Learning Lessons from Implementation

October 26, 2017

The Helping Babies Breathe  (HBB) program, launched as a global collaboration in 2010 had as its first partners the American Academy of Pediatrics, the Laerdal Medical Company of Norway,  the U.S. Agency for International Development’s  (USAID)  Newborn and Maternal Health program, Save the Children, and the U.S. National Institute of Child Health and Development (NICHD).  It now encompasses numerous additional partners, working in over 80 countries.

Recently I visited three centers in Uganda (in the Kampala area) with staff from Save the Children –Uganda.  All three of these facilities are also testing the Augmented Infant Resuscitator (AIR) which is being tested in the US (Boston) and Uganda (Kampala). The AIR came from the goal of using basic technology to make learning HBB techniques even easier.  The AIR addition was co-created by Dr. Data Santorino of Uganda, an HBB master trainer.  In Uganda, Dr. Santorino coordinates closely with Save the Children on this study.

All three centers we visited had practice equipment and corners for the resident midwives to practice HBB techniques.  In one center it was a ‘mobile corner’ that was set up as the two midwives felt they had time to practice.  Time to practice was an issue in all three centers, although the ones that had the smallest staff felt they were so stretched in working with the women who come to them, it was extremely hard to prioritize practice time.

Midwives are given opportunities to come to HBB trainings conducted by Save the Children and Ministry of Health staff.  Those midwives who aren’t able to come (especially from small or under-staffed clinics) are then trained within the clinic by those that did receive the more formal training.  The practice corners, and continued outreach and visits by Save the Children staff, are designed to support this practice.  For the AIR test, the midwives are encouraged to keep a book tracking their practice time and this is checked by connecting their AIR device to a computer when a staff member visits.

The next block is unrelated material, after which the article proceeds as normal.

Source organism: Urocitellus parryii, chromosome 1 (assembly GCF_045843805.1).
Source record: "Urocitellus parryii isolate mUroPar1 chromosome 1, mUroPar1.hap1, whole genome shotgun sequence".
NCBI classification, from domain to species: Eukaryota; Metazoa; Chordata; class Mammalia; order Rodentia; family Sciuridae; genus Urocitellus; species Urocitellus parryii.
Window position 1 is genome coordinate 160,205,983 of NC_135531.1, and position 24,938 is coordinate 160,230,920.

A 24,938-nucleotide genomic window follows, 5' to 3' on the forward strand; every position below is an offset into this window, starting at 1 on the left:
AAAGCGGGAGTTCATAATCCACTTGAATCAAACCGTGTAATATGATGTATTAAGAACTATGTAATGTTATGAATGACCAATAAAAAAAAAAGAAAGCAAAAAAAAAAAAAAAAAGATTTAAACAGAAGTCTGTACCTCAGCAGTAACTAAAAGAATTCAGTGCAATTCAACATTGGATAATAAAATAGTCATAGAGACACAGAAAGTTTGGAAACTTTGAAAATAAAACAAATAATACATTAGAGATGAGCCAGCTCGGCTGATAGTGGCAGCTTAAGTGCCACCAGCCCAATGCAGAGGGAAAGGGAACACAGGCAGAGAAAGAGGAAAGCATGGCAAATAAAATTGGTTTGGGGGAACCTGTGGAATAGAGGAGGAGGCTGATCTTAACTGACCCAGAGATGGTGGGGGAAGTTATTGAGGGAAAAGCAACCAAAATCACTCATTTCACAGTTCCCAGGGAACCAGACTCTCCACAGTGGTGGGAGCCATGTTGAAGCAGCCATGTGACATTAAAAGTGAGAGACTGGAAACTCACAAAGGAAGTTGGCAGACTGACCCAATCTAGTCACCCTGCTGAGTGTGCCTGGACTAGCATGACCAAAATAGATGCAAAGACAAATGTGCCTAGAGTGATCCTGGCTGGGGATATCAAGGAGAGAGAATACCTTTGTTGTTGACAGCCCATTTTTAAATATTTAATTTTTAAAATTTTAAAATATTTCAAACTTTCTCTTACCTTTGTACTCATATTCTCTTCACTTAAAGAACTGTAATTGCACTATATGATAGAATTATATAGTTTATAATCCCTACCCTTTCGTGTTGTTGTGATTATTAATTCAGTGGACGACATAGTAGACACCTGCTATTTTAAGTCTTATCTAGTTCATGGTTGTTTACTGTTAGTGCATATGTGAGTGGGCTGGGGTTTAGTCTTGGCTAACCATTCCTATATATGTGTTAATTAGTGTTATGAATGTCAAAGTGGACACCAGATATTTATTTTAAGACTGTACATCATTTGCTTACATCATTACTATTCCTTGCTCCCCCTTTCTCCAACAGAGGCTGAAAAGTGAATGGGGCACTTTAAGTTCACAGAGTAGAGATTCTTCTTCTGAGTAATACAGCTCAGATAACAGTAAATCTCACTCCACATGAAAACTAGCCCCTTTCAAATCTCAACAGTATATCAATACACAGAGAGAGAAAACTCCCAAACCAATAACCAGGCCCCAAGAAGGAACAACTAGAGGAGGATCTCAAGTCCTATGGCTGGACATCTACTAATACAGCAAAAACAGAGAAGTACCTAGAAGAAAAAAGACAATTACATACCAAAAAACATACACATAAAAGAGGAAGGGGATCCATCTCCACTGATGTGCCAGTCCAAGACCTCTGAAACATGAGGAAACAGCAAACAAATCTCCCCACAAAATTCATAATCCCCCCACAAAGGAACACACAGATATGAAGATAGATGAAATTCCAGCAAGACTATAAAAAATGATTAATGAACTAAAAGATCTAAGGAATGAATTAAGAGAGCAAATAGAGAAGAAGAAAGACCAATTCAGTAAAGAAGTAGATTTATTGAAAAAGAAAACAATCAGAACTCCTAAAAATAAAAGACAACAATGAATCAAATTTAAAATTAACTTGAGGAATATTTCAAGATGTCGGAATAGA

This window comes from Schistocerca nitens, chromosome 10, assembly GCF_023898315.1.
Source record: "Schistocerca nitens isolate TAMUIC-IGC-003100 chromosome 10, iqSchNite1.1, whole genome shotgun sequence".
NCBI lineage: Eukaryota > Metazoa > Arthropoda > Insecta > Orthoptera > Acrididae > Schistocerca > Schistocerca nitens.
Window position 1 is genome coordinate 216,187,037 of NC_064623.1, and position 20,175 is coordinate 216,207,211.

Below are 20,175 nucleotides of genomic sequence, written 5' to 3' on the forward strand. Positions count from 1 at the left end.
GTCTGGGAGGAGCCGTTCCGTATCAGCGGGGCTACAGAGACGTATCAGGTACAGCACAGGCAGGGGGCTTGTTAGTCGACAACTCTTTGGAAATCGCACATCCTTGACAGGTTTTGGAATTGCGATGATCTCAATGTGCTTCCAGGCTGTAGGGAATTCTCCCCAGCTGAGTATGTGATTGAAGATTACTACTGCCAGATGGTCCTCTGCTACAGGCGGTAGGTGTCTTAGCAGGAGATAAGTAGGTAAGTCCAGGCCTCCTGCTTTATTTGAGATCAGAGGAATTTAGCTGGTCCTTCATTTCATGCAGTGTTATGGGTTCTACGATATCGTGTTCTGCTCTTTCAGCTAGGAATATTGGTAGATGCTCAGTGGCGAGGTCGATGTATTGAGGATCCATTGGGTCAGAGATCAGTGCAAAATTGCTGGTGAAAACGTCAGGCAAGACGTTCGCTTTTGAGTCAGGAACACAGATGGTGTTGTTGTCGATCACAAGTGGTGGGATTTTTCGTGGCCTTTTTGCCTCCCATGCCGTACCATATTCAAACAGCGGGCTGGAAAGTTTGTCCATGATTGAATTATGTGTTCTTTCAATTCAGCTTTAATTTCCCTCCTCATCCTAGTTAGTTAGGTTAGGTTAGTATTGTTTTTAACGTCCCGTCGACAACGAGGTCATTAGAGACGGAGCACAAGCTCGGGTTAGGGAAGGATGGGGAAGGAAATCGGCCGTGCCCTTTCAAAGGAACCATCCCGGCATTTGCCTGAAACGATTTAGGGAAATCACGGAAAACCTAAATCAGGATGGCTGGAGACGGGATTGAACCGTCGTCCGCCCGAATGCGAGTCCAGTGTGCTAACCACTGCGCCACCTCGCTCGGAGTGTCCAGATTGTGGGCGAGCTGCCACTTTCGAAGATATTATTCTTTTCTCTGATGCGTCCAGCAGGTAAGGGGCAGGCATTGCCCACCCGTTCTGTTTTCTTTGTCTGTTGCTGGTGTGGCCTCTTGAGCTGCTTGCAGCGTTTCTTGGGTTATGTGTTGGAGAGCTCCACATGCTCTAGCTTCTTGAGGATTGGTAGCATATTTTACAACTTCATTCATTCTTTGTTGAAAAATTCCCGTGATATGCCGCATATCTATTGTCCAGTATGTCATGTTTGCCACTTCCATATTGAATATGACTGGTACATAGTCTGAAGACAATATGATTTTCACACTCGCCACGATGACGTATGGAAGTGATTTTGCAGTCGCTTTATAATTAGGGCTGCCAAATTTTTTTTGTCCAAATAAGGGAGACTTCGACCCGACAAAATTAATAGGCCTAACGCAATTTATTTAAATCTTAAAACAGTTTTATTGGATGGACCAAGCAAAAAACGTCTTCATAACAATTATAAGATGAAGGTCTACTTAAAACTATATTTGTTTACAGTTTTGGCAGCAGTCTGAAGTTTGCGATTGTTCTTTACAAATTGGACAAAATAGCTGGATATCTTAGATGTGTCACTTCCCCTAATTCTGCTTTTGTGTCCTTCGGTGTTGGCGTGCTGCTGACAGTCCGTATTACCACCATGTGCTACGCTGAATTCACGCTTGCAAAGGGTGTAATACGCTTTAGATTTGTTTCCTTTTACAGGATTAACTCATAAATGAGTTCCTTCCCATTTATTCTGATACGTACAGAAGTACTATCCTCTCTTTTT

Teaching the original HBB techniques for helping to prevent birth asphyxiation in the first moments of a baby’s life has evolved in different ways in different places, often based on how it has integrated into the local of Ministry of Health’s programs.  In Uganda they are working on integrating HBB plus (HBB and essential neonatal care – ENC) into the Ministry of Health’s Basic Emergency Obstetric Care (BEOC) program.

The midwives we visited were all very pleased with how being trained in HBB techniques has helped them.  Their comments included:

·      Builds confidence in my skills.

·      Mothers also have more confidence in us.

·      Have a better idea of when to take quick action and how much ventilation to use.

·      Birth deaths have gone down.

Specifically about using the AIR addition they noted:

·      I don’t have to keep bagging [providing ventilation] so intensely when I receive the AIR feedback.

·      It gives you a good sense of how you are doing.

·      It can help you to self-learn, practice without a teacher, and still get feedback.

·      The feedback provides an incentive to practice more.

Having been involved in the original design of the HBB program, these visits were a good reminder of how important it is to see how the programs we design are being implemented locally, and incorporate feedback into design revisions. It also underscored the importance of continuing efforts at communication among practitioners involved in similar efforts, in order to share lessons learned.